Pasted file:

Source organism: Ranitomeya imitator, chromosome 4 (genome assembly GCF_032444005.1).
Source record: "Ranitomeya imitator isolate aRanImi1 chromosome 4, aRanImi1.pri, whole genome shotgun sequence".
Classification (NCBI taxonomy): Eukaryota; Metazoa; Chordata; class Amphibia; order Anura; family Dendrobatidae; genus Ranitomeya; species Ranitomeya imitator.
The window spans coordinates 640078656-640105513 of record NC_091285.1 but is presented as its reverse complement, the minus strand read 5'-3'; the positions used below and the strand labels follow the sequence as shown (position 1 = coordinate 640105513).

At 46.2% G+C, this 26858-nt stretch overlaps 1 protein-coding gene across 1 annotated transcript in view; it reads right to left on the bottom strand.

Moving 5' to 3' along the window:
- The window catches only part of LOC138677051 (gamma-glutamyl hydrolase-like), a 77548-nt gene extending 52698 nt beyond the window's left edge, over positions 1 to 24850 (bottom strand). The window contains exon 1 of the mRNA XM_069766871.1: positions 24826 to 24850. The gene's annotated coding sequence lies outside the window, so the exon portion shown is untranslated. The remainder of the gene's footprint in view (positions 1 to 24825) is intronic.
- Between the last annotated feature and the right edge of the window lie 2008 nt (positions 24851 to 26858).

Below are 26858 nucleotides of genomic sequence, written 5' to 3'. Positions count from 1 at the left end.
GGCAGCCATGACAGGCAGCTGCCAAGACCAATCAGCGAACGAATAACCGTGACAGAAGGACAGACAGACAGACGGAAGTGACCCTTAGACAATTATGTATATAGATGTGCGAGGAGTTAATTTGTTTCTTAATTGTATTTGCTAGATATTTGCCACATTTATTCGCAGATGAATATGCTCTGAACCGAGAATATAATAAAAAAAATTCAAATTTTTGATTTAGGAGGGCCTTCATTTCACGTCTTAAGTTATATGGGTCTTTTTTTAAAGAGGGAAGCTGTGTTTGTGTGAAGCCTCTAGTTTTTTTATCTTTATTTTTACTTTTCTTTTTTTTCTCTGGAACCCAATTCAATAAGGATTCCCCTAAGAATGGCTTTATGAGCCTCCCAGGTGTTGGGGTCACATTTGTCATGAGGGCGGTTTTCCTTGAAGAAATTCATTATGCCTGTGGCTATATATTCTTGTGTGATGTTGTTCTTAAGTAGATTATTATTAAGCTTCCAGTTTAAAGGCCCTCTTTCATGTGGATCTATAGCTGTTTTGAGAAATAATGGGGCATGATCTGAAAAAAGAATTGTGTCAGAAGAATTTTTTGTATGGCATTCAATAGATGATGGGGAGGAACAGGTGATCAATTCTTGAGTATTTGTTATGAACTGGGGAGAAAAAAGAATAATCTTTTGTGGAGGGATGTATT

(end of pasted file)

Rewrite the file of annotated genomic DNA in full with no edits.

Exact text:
Source organism: Ranitomeya imitator, chromosome 4 (genome assembly GCF_032444005.1).
Source record: "Ranitomeya imitator isolate aRanImi1 chromosome 4, aRanImi1.pri, whole genome shotgun sequence".
Classification (NCBI taxonomy): Eukaryota; Metazoa; Chordata; class Amphibia; order Anura; family Dendrobatidae; genus Ranitomeya; species Ranitomeya imitator.
The window spans coordinates 640078656-640105513 of record NC_091285.1 but is presented as its reverse complement, the minus strand read 5'-3'; the positions used below and the strand labels follow the sequence as shown (position 1 = coordinate 640105513).

At 46.2% G+C, this 26858-nt stretch overlaps 1 protein-coding gene across 1 annotated transcript in view; it reads right to left on the bottom strand.

Moving 5' to 3' along the window:
- The window catches only part of LOC138677051 (gamma-glutamyl hydrolase-like), a 77548-nt gene extending 52698 nt beyond the window's left edge, over positions 1 to 24850 (bottom strand). The window contains exon 1 of the mRNA XM_069766871.1: positions 24826 to 24850. The gene's annotated coding sequence lies outside the window, so the exon portion shown is untranslated. The remainder of the gene's footprint in view (positions 1 to 24825) is intronic.
- Between the last annotated feature and the right edge of the window lie 2008 nt (positions 24851 to 26858).

Below are 26858 nucleotides of genomic sequence, written 5' to 3'. Positions count from 1 at the left end.
GGCAGCCATGACAGGCAGCTGCCAAGACCAATCAGCGAACGAATAACCGTGACAGAAGGACAGACAGACAGACGGAAGTGACCCTTAGACAATTATGTATATAGATGTGCGAGGAGTTAATTTGTTTCTTAATTGTATTTGCTAGATATTTGCCACATTTATTCGCAGATGAATATGCTCTGAACCGAGAATATAATAAAAAAAATTCAAATTTTTGATTTAGGAGGGCCTTCATTTCACGTCTTAAGTTATATGGGTCTTTTTTTAAAGAGGGAAGCTGTGTTTGTGTGAAGCCTCTAGTTTTTTTATCTTTATTTTTACTTTTCTTTTTTTTCTCTGGAACCCAATTCAATAAGGATTCCCCTAAGAATGGCTTTATGAGCCTCCCAGGTGTTGGGGTCACATTTGTCATGAGGGCGGTTTTCCTTGAAGAAATTCATTATGCCTGTGGCTATATATTCTTGTGTGATGTTGTTCTTAAGTAGATTATTATTAAGCTTCCAGTTTAAAGGCCCTCTTTCATGTGGATCTATAGCTGTTTTGAGAAATAATGGGGCATGATCTGAAAAAAGAATTGTGTCAGAAGAATTTTTTGTATGGCATTCAATAGATGATGGGGAGGAACAGGTGATCAATTCTTGAGTATTTGTTATGAACTGGGGAGAAAAAAGAATAATCTTTTGTGGAGGGATGTATT